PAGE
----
That’s what Seminar was about on Thursday. Because he posits infinite time and infinite movement (because time is an attribute of movement), but is unwilling to accept an infinite regression of causes, Aristotle deduces the existence of an “unmoved mover” that is eternally existent, has no magnitude nor motion, but eternally causes motion in the rest of the celestial sphere. Probably it also resides at the circumference of the sphere, because that’s where motion is fastest and most regularly ordered. Essentially an impersonal God.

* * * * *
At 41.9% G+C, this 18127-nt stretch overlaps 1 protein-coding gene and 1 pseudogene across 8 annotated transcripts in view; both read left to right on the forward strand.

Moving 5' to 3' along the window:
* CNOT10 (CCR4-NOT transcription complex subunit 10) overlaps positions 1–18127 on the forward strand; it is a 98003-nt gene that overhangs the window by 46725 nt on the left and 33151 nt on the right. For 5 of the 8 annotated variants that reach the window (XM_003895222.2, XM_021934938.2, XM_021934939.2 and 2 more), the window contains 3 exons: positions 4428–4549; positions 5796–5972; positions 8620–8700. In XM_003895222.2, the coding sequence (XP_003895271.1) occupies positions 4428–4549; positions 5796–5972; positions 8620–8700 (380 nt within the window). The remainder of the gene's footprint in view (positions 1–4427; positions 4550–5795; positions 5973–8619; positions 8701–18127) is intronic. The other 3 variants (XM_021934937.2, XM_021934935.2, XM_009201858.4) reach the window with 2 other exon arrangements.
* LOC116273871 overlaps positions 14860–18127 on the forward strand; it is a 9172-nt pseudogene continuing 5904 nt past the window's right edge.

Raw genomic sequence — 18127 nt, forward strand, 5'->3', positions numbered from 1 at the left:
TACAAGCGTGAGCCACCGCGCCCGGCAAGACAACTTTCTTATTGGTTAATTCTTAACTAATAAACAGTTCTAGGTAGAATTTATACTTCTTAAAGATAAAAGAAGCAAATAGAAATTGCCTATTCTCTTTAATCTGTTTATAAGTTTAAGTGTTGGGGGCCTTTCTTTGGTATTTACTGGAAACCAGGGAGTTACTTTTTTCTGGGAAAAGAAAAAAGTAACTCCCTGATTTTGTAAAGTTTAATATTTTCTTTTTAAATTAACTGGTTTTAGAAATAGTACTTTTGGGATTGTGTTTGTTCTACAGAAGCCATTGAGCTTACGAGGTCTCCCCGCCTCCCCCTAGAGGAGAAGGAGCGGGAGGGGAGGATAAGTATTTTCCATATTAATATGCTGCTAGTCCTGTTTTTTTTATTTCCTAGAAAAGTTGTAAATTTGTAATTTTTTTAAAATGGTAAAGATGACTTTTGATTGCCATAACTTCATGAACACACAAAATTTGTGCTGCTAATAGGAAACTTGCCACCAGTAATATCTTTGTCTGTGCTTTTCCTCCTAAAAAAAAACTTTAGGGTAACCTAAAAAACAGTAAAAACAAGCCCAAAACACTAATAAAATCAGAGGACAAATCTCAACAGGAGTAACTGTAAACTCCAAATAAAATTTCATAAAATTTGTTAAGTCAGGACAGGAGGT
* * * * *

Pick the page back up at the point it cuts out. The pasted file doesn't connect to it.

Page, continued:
Someone studying the same section but a different class said that the main significance of the unmoved mover is that it highlights the necessity of either accepting the possibility of something outside of the observable universe, or the possibility of either uncaused change or an eternal regression of causes within the observable universe. None of these possibilities seems logically comfortable. Somebody brought up: well, A. has to reason that way because he doesn’t know about things like the Big Bang. That is to say, I suppose, that he was more familiar with eternal rather than finite motion, and the converse is true of us. We have observed that the universe is not quite as stable as A. thought, and is moving slowly apart rather than in an infinite circular motion. Besides which, we are willing to believe in finite motion because Christianity believes in finite time — in a definite Creation — as the ancient Greeks apparently did not (Timaeus excluded).